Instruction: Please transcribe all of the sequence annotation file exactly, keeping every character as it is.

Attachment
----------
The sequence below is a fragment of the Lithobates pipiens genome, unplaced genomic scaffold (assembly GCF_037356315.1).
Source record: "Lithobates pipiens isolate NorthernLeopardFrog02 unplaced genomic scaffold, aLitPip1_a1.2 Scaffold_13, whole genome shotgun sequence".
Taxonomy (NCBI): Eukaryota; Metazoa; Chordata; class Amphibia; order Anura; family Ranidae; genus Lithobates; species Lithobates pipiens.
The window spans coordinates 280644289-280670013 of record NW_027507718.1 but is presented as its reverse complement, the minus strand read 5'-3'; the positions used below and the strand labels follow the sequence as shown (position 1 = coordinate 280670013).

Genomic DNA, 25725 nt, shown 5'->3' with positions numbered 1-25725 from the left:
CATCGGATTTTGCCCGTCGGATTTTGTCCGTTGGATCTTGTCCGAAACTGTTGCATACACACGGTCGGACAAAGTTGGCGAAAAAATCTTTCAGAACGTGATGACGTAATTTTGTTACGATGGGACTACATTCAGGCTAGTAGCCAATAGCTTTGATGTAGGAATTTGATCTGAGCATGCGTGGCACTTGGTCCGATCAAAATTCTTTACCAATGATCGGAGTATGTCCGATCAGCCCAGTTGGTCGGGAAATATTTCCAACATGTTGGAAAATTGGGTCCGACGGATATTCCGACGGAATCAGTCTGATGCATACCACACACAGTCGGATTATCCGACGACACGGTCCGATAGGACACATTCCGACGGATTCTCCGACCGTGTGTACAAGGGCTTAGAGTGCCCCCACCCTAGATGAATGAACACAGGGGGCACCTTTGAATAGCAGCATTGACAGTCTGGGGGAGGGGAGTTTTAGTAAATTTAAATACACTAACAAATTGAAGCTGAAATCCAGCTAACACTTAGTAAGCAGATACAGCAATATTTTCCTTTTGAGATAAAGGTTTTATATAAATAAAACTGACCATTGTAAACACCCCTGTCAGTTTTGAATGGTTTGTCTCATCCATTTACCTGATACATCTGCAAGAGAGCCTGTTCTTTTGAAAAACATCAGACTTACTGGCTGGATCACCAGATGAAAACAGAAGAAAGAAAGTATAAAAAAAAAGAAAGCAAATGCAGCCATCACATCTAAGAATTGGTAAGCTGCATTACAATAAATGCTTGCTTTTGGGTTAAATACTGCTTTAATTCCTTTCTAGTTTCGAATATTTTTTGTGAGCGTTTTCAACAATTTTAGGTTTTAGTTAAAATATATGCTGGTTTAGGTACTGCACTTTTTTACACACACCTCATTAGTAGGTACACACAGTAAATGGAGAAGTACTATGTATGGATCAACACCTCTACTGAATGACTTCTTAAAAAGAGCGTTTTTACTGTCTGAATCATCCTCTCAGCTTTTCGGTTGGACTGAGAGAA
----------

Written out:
The sequence below is a fragment of the Lithobates pipiens genome, unplaced genomic scaffold (assembly GCF_037356315.1).
Source record: "Lithobates pipiens isolate NorthernLeopardFrog02 unplaced genomic scaffold, aLitPip1_a1.2 Scaffold_13, whole genome shotgun sequence".
Taxonomy (NCBI): Eukaryota; Metazoa; Chordata; class Amphibia; order Anura; family Ranidae; genus Lithobates; species Lithobates pipiens.
The window spans coordinates 280644289-280670013 of record NW_027507718.1 but is presented as its reverse complement, the minus strand read 5'-3'; the positions used below and the strand labels follow the sequence as shown (position 1 = coordinate 280670013).

Genomic DNA, 25725 nt, shown 5'->3' with positions numbered 1-25725 from the left:
CATCGGATTTTGCCCGTCGGATTTTGTCCGTTGGATCTTGTCCGAAACTGTTGCATACACACGGTCGGACAAAGTTGGCGAAAAAATCTTTCAGAACGTGATGACGTAATTTTGTTACGATGGGACTACATTCAGGCTAGTAGCCAATAGCTTTGATGTAGGAATTTGATCTGAGCATGCGTGGCACTTGGTCCGATCAAAATTCTTTACCAATGATCGGAGTATGTCCGATCAGCCCAGTTGGTCGGGAAATATTTCCAACATGTTGGAAAATTGGGTCCGACGGATATTCCGACGGAATCAGTCTGATGCATACCACACACAGTCGGATTATCCGACGACACGGTCCGATAGGACACATTCCGACGGATTCTCCGACCGTGTGTACAAGGGCTTAGAGTGCCCCCACCCTAGATGAATGAACACAGGGGGCACCTTTGAATAGCAGCATTGACAGTCTGGGGGAGGGGAGTTTTAGTAAATTTAAATACACTAACAAATTGAAGCTGAAATCCAGCTAACACTTAGTAAGCAGATACAGCAATATTTTCCTTTTGAGATAAAGGTTTTATATAAATAAAACTGACCATTGTAAACACCCCTGTCAGTTTTGAATGGTTTGTCTCATCCATTTACCTGATACATCTGCAAGAGAGCCTGTTCTTTTGAAAAACATCAGACTTACTGGCTGGATCACCAGATGAAAACAGAAGAAAGAAAGTATAAAAAAAAAGAAAGCAAATGCAGCCATCACATCTAAGAATTGGTAAGCTGCATTACAATAAATGCTTGCTTTTGGGTTAAATACTGCTTTAATTCCTTTCTAGTTTCGAATATTTTTTGTGAGCGTTTTCAACAATTTTAGGTTTTAGTTAAAATATATGCTGGTTTAGGTACTGCACTTTTTTACACACACCTCATTAGTAGGTACACACAGTAAATGGAGAAGTACTATGTATGGATCAACACCTCTACTGAATGACTTCTTAAAAAGAGCGTTTTTACTGTCTGAATCATCCTCTCAGCTTTTCGGTTGGACTGAGAGAA